The Outrigger Canoe Races (left) at Gibsons is an annual event bringing teams from all over North America.


Besides the great canoe competitions, the serenity of canoeing in desolate lakes and rivers is one reason many people come to BC. We have so much water here that many natives have webbed feet. We start canoeing before we learn to walk. The visitor has lots of areas to choose from: Vancouver Island, the Sunshine Coast, the Lower Mainland, the Interior and the North all have spectacular places to paddle.



There are many week-long voyages to consider, and lakes and rivers throughout BC to take your canoe to. The lake and rivers systems below have portages linking them together, and take anywhere from a couple of days to weeks to complete. Most have wilderness camping sites, with emphasis on low impact usage.



Sayward Forest: Vancouver Island west from Campbell River on the central east coast of Vancouver Island. Turn off the highway just before the entrance to Strathcona Park. Here lie several lakes with portage routes between them, accessed by logging roads. Unorganized camping on most lakes.


Port Alberni Area: Two large lakes near Port Alberni, on the route to the West Coast are Great Central Lake and Sproat Lakes. Great Central Lake is total wilderness and after canoeing the 30 km lake you can do an overnight hike to Della Falls.


Strathcona Park: There are several lakes in the park that are great for day canoe trips. Camping is available in provincial camp grounds, and the fishing is also good. Watch out for wind tunnels in the larger lakes, such as Buttle and Upper Campbell Lakes.


Nitinat Lake: a fjord lake, on Vancouver Island's west coast. Access from Bamfield. This windy lake meets the West Coast Trail about mid-way. Portages to camping on the beach at Tsuquadra Creek, or to Hobiston and Tsuiat Lakes. Permits required.


Powell River: north-east of the town of Powell River on the Sunshine Coast are a network of lakes joined by short portages. There are different routes so one can spend a day, or up to a week canoeing and camping.


Harrison Lake: a two hour drive east of Vancouver, Harrison lake is famous for its hot springs. It is also a large lake with many of the old forest service camp grounds. The river is almost primeval, and giant sturgeon are often caught in its waters.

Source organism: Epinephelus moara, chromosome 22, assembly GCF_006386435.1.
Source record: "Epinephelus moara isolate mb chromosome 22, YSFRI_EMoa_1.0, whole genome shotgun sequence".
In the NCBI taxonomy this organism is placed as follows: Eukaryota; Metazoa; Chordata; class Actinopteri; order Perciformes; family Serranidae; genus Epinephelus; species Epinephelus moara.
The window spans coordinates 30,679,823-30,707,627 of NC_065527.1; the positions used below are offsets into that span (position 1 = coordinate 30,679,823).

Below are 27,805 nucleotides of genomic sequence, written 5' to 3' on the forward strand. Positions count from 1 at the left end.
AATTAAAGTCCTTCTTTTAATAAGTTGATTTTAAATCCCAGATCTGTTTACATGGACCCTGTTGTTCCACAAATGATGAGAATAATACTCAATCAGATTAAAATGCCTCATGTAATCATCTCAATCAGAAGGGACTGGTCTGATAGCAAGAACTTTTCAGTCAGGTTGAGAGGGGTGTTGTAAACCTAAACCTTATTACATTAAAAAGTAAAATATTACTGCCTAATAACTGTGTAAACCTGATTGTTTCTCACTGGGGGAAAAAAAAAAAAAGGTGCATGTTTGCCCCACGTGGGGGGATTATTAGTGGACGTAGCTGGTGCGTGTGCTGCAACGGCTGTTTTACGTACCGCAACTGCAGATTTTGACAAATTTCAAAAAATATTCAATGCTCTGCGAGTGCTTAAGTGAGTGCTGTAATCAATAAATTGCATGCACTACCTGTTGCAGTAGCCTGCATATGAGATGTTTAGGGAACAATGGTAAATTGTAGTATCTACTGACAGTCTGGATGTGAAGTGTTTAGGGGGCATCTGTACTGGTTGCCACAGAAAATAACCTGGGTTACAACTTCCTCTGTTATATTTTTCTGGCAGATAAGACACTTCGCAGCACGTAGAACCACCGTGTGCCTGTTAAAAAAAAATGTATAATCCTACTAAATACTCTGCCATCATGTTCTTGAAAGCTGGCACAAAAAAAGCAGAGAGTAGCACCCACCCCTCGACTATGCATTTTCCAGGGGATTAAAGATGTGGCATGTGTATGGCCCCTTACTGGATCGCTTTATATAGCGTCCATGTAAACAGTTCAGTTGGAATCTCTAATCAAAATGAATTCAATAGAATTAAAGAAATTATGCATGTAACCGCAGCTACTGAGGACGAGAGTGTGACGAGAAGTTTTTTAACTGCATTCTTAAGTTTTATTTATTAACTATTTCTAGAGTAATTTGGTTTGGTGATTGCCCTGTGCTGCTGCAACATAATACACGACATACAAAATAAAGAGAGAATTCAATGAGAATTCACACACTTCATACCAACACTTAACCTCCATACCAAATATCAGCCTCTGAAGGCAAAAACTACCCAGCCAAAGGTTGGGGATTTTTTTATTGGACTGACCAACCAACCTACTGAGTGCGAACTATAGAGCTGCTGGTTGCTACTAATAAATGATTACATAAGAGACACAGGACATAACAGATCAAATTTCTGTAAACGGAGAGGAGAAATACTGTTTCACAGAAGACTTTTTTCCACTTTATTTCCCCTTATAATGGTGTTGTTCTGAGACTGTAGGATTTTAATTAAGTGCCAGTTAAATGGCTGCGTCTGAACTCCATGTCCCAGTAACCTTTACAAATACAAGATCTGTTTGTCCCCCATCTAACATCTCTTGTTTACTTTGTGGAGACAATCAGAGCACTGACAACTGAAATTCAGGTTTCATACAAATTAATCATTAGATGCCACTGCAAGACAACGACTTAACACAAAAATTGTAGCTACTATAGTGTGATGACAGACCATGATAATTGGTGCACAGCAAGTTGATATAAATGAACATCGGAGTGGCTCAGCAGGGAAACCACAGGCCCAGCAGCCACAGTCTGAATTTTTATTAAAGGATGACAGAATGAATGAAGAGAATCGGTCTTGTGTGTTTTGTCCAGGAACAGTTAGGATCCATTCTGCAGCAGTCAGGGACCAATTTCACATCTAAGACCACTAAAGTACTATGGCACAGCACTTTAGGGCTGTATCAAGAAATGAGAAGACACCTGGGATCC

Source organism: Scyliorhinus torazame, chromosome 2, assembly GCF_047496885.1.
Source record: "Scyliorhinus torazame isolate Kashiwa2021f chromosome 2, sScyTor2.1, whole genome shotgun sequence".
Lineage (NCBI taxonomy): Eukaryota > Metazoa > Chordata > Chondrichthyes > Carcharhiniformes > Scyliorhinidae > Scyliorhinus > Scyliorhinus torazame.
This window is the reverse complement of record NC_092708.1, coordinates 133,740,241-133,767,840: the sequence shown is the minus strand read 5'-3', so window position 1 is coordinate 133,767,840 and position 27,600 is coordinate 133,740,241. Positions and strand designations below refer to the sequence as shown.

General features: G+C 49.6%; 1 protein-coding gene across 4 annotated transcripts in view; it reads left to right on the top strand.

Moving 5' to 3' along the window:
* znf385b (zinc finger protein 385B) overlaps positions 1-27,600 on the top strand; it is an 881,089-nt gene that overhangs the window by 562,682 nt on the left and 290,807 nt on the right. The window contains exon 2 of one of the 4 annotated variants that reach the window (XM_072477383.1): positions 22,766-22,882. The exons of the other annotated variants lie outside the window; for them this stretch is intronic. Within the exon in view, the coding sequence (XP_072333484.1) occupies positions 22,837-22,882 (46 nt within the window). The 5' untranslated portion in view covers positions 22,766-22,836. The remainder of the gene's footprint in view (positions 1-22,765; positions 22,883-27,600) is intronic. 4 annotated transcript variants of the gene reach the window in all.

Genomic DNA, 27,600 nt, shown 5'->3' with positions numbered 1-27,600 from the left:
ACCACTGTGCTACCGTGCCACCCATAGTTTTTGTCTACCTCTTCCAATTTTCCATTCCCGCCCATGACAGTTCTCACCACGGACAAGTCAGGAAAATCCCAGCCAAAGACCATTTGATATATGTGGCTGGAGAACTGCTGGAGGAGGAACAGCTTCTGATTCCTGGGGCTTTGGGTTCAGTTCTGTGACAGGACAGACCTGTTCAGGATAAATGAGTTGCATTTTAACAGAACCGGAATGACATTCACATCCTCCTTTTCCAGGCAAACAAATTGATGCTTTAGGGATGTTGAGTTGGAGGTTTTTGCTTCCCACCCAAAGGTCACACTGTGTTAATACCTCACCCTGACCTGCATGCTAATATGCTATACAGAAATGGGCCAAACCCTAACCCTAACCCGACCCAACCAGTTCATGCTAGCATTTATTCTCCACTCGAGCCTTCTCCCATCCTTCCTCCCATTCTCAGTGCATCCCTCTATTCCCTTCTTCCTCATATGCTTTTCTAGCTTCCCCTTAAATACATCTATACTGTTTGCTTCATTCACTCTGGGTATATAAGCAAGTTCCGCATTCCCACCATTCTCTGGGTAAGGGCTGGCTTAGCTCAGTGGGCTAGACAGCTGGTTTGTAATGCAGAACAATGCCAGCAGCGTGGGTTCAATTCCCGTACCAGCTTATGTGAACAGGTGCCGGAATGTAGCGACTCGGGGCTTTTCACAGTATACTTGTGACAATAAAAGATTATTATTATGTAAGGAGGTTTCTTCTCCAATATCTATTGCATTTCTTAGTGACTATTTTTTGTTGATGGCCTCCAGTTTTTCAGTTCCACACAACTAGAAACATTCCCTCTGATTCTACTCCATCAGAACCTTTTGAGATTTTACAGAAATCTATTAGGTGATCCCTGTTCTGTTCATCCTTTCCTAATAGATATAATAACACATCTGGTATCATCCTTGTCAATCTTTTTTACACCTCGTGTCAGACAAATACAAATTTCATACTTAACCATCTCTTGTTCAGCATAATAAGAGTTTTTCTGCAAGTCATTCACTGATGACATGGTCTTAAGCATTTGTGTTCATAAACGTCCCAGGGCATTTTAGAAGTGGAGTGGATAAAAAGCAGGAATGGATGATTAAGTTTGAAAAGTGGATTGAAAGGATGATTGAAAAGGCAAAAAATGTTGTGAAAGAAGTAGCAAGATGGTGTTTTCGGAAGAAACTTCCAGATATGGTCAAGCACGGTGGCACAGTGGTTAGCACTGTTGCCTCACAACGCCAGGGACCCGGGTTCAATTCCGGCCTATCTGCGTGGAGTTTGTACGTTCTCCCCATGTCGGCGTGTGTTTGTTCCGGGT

Pitt Lake: this long lake - the largest tidal lake in North America - has a number of lake-side camping spots. Abundant wildlife. Stay close to shore in inclement weather. At the top of the lake is a water-fall that drops right into the lake - a natural shower. Look out for the Pitt Lake monster. North the river continues, but not naviagble by paddling, with superb hot springs about 20 km north.


Pender Harbour: this is an overnight, 4 lake paddle, suitable for families. It begins at Mixal Lake, through Catherine Lake, Garden Bay Lake, and on to the ocean. Follow the shore to Sakinaw Lake. Also good protected ocean canoeing in the area.





Bowron Lakes Circuit: 120 km east of Quesnel in Bowron Lake Provincial Park. There are over 100 kms of lake water, 16 km of river travel, some rapids, and approximately 8 km of portages on this 7 to 10 day trek. Reservations and fees for groups.


Turner Lakes: Tweedsmuir park. 3-5 days of superior wilderness canoeing with the spectacular surroundings of the Rainbow Mountains. This is real wild country with eagles, wolverines, black and grizzly bears. The fishing is also great.


Nation Lakes: North of Fort St. James (West from Prince George). There is unorganized camping and a hot springs. Canoe and portages take about 7 to 10 days.


Wells Gray Provincial Park: (Clearwater, Azure Lakes): 121,600 hectares with a 10 lake chain takes 7 to 10 days. 110 km of water and portages. June to Oct is the best time to go. Undeveloped wilderness, and wildlife sanctuary. East of Quesnell. Make reservations.


Nazko Provincial Park: with six lakes to canoe and portage, this trip near Williams Lake takes 2-4 days, with great potential for seeing a variety of wildlife.

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